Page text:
TIME 2016 Election

Hillary Also Used iPad Despite Claims of Single Device

Former U.S. Secretary of State Hillary Clinton takes part in a roundtable discussion in Washington, DC, on March 23, 2015.
Brooks Kraft—Corbis Former U.S. Secretary of State Hillary Clinton takes part in a roundtable discussion in Washington, DC, on March 23, 2015.

"Pls let me know if you got a reply from my ipad. I'm not sure replies go thru"

(WASHINGTON) — Hillary Rodham Clinton emailed her staff on an iPad as well as a BlackBerry while secretary of state, despite her explanation she exclusively used a personal email address on a homebrew server so that she could carry a single device, according to documents obtained by The Associated Press.

The State Department released a total of four emails between Clinton and her top advisers as part of a Freedom of Information Act request filed in 2013 by the AP, which sought Clinton’s correspondence with senior advisers over a four-year period relating to drone strikes overseas and U.S. surveillance programs.

While limited, the emails offer one of the first looks into Clinton’s correspondence while secretary of state. The messages came from and were sent to her private email address, hosted on a server at her property in Chappaqua, New York, as opposed to a government-run email account.

They show that Clinton, on at least one occasion, accidentally mingled personal and work matters. In reply to a message sent in September 2011 by adviser Huma Abedin to Clinton’s personal email account, which contained an AP story about a drone strike in Pakistan, Clinton mistakenly replied with questions that appear to be about decorations.

“I like the idea of these,” she wrote to Abedin. “How high are they? What would the bench be made of? And I’d prefer two shelves or attractive boxes/baskets/ conmtainers (sic) on one. What do you think?”

Abedin replied, “Did u mean to send to me?” To which Clinton wrote, “No-sorry! Also, pls let me know if you got a reply from my ipad. I’m not sure replies go thru.”

The other emails between Clinton and her advisers provided by the State Department contained a summary of a 2011 meeting between Sen. John McCain, R-Ariz., and senior Egyptian officials in Cairo. It was uncensored and did not appear to contain sensitive information. That email was forwarded to Clinton’s private account from Abedin’s government email address.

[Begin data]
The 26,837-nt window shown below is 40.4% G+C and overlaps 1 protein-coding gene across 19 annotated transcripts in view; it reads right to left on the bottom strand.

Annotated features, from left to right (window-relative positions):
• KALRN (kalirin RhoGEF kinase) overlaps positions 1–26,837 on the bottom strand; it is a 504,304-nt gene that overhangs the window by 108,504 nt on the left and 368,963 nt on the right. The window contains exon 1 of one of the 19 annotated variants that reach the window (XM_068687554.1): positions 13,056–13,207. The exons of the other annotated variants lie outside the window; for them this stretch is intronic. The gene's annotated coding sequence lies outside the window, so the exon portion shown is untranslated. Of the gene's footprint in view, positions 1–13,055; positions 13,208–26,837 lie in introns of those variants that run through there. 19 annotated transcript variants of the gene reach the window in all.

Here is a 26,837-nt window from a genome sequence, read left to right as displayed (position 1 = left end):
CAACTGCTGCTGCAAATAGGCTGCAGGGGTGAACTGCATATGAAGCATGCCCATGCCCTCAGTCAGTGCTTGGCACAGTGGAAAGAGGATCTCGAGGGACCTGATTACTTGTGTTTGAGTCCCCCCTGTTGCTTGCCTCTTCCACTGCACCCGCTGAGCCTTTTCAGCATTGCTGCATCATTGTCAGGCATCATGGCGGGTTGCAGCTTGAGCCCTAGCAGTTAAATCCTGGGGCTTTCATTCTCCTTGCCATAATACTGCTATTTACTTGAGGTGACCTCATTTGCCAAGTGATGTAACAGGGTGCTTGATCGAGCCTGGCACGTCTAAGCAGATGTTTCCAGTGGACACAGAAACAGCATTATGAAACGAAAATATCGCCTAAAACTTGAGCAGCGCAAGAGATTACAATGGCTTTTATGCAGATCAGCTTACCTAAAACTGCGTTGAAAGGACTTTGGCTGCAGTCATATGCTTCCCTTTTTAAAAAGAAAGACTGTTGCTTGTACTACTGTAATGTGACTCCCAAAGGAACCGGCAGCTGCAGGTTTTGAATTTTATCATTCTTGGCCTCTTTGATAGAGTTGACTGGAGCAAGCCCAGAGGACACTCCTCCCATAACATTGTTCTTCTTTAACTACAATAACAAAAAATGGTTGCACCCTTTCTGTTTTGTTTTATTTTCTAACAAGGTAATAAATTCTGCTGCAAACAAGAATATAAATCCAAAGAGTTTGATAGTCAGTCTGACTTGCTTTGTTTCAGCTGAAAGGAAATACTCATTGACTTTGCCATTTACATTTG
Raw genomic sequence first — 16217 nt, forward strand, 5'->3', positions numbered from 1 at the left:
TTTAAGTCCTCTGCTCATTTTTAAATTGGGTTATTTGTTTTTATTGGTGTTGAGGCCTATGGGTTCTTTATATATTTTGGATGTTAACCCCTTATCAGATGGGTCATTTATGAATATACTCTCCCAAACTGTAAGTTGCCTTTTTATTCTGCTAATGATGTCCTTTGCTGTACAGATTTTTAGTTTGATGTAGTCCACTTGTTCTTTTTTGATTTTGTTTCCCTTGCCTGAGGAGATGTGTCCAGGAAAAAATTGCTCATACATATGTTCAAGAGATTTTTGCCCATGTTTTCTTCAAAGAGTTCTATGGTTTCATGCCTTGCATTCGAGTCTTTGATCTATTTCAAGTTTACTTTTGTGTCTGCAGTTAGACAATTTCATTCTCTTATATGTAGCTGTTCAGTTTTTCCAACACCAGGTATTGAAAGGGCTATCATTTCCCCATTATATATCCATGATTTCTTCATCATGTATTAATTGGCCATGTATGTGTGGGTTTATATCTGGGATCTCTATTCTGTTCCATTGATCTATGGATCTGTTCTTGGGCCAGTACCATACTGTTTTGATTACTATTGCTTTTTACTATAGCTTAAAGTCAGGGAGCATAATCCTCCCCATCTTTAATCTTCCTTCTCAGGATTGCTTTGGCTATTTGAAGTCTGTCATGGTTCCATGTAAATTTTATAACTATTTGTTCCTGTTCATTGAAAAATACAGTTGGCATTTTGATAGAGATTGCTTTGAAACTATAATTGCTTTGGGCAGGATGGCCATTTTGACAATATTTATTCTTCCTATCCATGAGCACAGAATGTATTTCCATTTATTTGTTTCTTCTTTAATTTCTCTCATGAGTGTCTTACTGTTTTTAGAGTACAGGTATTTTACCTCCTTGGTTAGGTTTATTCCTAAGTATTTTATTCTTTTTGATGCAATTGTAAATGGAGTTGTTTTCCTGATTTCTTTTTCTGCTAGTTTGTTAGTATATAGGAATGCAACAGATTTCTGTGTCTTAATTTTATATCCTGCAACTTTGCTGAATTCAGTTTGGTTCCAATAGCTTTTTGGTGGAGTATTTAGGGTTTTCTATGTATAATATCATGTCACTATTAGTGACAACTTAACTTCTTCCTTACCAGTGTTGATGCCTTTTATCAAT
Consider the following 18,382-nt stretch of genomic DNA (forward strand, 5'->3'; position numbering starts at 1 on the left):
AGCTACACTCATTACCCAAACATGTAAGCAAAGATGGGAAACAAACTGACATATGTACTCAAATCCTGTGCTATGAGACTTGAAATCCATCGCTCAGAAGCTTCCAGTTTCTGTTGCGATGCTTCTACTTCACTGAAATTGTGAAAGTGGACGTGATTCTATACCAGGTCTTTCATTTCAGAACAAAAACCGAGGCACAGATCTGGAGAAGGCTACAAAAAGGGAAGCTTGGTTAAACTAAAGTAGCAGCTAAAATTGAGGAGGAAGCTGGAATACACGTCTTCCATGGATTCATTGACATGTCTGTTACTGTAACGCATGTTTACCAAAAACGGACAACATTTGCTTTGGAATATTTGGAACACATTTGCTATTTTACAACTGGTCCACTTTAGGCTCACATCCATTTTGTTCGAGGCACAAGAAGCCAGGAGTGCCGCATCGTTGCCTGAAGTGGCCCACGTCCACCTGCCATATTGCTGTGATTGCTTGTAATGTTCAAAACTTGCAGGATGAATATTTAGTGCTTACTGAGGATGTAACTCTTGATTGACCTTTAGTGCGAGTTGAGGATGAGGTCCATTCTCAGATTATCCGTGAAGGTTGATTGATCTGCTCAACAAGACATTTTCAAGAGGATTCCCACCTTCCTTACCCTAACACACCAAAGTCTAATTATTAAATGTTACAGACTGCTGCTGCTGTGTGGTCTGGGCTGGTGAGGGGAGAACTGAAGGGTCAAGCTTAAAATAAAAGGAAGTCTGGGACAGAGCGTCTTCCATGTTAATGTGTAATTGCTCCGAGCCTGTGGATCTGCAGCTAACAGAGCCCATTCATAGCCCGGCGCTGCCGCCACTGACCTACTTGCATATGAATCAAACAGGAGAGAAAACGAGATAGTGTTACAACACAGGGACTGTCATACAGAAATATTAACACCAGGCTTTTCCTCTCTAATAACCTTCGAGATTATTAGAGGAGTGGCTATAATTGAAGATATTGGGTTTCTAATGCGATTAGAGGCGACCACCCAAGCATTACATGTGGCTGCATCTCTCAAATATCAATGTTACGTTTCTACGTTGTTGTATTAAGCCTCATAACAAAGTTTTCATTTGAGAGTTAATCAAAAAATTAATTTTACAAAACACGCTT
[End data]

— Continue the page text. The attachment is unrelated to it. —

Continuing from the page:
In another note, Clinton expressed apparent dismay at leaks of classified U.S. government information to the media. Referencing a CNN story, which described “loose lips” in the Obama administration, she asked two officials if she should comment on the matter as had Leon Panetta, the former Central Intelligence Agency director.

“I think this is both dishonorable and dangerous and want to find way to say it,” she wrote.

Clinton spokesman Nick Merrill said early Tuesday that the secretary used her iPad from time to time, primarily to read news clippings.

At the United Nations earlier this month, Clinton said she chose a personal account over a government one out of convenience, describing it as a way to carry a single device, rather than one for work emails and another for personal messages.

“Looking back, it would have been probably, you know, smarter to have used two devices,” Clinton said. Her office that day released a statement saying she “wanted the simplicity of using one device.”

Clinton became secretary of state in 2009, a year before Apple Inc. released the iPad. Clinton at that time could have potentially split her accounts, reverting to an official State.gov email account and BlackBerry for work and leaving her personal email on her iPad.

Clinton has said she exchanged about 60,000 emails in her four years in the Obama administration, about half of which were work-related. She said none contained classified information, and that her private email system did not suffer any security breaches.

The highly unusual practice of a Cabinet-level official physically running her own email server gave Clinton, the front-runner for the Democratic presidential nomination should she run as expected, complete control over access to her message archives.

Clinton said she deleted emails — some 30,000 in total — that she described as personal in nature, such as yoga routines, plans for her mother’s funeral or her daughter’s wedding. It’s not clear how Clinton handled emails that mixed personal and official business, such as the exchange with Abedin.

Rep. Trey Gowdy, R-S.C., the chairman of a House committee investigating the 2012 Benghazi attacks, said Clinton wiped her email server “clean,” permanently deleting all emails from it and has declined to relinquish her server to a third party for an independent review.

Clinton’s attorney said she had turned over to the State Department all work-related emails sent or received during her tenure and it would make no sense to turn over her server, since “no emails … reside on the server or on any backup systems associated with the server.”

The emails obtained by AP stem from several public-records requests filed with the State Department, starting in 2010. Most were unfulfilled until this week, when the State Department said it could find only four messages that met the search terms of one such request.

Earlier this month, AP sued the department to force the release of email correspondence and government documents from Clinton’s tenure as secretary of state, including those provided by the department this week.